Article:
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    #1

    out of one's depth

    Hi.

    - Questions about cable television are really out of our depth.
    - I was out of my depth in the advanced class, so I moved to the intermediate class.
    - He felt totally out of his depth in his new job.


    I think that the first sentence sounds awkward, because the subject "Questions" is not related to "our".

  1. BobK's Avatar
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    #2

    Re: out of one's depth

    I agree. Do you have a question?

    If you're asking for substitutes, how about '...are beyond us'.?

    b

  2. Raymott's Avatar
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    #3

    Re: out of one's depth

    Quote Originally Posted by Daruma View Post
    Hi.

    - Questions about cable television are really out of our depth.
    - I was out of my depth in the advanced class, so I moved to the intermediate class.
    - He felt totally out of his depth in his new job.


    I think that the first sentence sounds awkward, because the subject "Questions" is not related to "our".
    I don't agree about the first sentence; though I don't know the context.
    This could be a boss of a TV repair shop telling his staff not to offer advice on cable TV, because that wasn't part of their business. If an employee gives this advice, and it is wrong, the boss/owner could be sued.

  3. BobK's Avatar
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    #4

    Re: out of one's depth

    Quote Originally Posted by Raymott View Post
    I don't agree about the first sentence; though I don't know the context.
    This could be a boss of a TV repair shop telling his staff not to offer advice on cable TV, because that wasn't part of their business. If an employee gives this advice, and it is wrong, the boss/owner could be sued.
    Maybe this is an NZ usage. In Br English only a person can be out of his or her depth. After all, the basic metaphor is about a swimmer who can't put his or her feet on the bottom. In the case of the TV repair shop, those questions would be 'outside our scope' or 'not the sort of thing we deal with'; or just 'don't ask us mate, try the place down the road'.

    b
    Last edited by BobK; 26-Oct-2008 at 00:29. Reason: Expanded on TV ex.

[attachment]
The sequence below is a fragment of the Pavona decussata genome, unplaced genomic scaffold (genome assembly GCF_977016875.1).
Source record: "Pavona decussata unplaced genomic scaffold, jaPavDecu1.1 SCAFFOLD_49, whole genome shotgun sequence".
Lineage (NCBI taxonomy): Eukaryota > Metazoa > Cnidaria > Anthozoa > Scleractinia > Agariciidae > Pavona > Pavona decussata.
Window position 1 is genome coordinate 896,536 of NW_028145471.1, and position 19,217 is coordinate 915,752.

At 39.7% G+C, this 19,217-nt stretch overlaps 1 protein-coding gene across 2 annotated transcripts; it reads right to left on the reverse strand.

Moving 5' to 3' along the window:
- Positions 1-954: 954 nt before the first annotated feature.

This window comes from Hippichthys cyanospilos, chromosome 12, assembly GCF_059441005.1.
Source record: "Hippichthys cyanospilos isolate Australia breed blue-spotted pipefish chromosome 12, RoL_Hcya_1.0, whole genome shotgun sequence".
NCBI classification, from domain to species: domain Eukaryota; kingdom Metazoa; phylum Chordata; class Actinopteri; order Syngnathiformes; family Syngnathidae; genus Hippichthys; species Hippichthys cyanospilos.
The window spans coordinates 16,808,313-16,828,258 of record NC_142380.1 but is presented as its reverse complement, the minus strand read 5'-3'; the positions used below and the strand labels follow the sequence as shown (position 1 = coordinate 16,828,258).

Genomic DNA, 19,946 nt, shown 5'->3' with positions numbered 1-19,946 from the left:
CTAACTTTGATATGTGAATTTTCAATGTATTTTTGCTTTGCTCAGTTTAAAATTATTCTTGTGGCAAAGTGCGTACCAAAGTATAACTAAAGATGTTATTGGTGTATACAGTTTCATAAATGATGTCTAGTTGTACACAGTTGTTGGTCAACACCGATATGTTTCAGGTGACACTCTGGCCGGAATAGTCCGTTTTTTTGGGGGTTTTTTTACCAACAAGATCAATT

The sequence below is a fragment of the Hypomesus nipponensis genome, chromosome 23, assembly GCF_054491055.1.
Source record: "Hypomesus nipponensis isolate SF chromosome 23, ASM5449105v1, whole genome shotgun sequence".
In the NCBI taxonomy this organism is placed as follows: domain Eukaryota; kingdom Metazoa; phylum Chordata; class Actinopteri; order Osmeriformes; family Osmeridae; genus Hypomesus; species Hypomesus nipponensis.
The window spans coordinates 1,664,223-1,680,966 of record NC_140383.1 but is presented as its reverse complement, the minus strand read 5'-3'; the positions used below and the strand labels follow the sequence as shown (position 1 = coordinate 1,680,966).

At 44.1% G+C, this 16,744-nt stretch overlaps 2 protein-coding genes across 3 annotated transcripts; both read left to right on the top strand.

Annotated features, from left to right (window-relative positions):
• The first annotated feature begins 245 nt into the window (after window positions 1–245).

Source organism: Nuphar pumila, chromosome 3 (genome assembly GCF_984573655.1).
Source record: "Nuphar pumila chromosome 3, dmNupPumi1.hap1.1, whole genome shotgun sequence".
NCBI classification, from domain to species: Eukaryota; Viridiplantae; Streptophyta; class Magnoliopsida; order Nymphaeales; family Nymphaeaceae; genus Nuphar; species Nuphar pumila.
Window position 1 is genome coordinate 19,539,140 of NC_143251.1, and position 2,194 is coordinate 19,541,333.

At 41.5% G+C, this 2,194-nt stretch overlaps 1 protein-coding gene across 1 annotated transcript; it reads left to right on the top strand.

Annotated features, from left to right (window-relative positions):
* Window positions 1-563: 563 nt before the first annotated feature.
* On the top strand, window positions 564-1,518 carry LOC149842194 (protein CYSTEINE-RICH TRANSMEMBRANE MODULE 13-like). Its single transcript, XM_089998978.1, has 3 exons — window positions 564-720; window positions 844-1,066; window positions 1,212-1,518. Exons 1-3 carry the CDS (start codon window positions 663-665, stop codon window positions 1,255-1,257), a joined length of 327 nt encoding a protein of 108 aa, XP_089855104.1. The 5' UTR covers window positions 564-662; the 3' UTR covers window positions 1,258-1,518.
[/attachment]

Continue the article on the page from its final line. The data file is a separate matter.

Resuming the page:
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    #5

    Re: out of one's depth

    - I thought I was pretty good in math, but I'm out of my depth in that class.
    - I thought I was pretty good in math, but I'm beyond my depth in that class.
    - I thought I was pretty good in math, but that class is out of my depth.
    - I thought I was pretty good in math, but that class is beyond my depth.

    Do these all sound natural in New Zealand English? Do the first and second sentences sound natual in British English? What about in American English?

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    #6

    Re: out of one's depth

    I’m not a teacher.

    Hi daruma,

    It has been borne upon me that you are on the right track.

    out of one's depth: Information from Answers.com

    Reagrds,

    V.

  4. Raymott's Avatar
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    #7

    Re: out of one's depth

    Quote Originally Posted by BobK View Post
    Maybe this is an NZ usage. In Br English only a person can be out of his or her depth. After all, the basic metaphor is about a swimmer who can't put his or her feet on the bottom. In the case of the TV repair shop, those questions would be 'outside our scope' or 'not the sort of thing we deal with'; or just 'don't ask us mate, try the place down the road'.

    b
    It could be NZE, but it happens quite a lot here in Aus. too
    If two people were clinging to each other almost drowning in the deep end of the pool, I think that one could claim to the other "We're out of our depth", and the other would most likely agree. I don't see why only one person at a time can be out of their depth.

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    #8

    Re: out of one's depth

    Quote Originally Posted by Raymott View Post
    It could be NZE, but it happens quite a lot here in Aus. too
    If two people were clinging to each other almost drowning in the deep end of the pool, I think that one could claim to the other "We're out of our depth", and the other would most likely agree. I don't see why only one person at a time can be out of their depth.
    Antipodes schmantipodes, it's all the same to us Little Englanders.

    Yes, two people can be out of their depth; but they are, not the pool. Similarly, in Br English, any number of people can be out of their depth when trying to answer a question, but the question itself isn't.

    b

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    #9

    Re: out of one's depth

    Quote Originally Posted by Daruma View Post
    - I thought I was pretty good in math, but I'm out of my depth in that class.
    - I thought I was pretty good in math, but I'm beyond my depth in that class.
    - I thought I was pretty good in math, but that class is out of my depth.
    - I thought I was pretty good in math, but that class is beyond my depth.

    English?
    I am late to this thread, and I am not a professional teacher, but I do have some little experience with NZ English. I would say that the first option is the most natural for NZE. "Beyond" would more likely be used with "my grasp" than with " my depth". As for the question of whether a repair shop can be out of its depth, I think we would more likely say something like "I took it to the shop, but they were out of their depth". I don't think I've come across "out of (poss. pron.) depth" used of a corporate entity in NZE.

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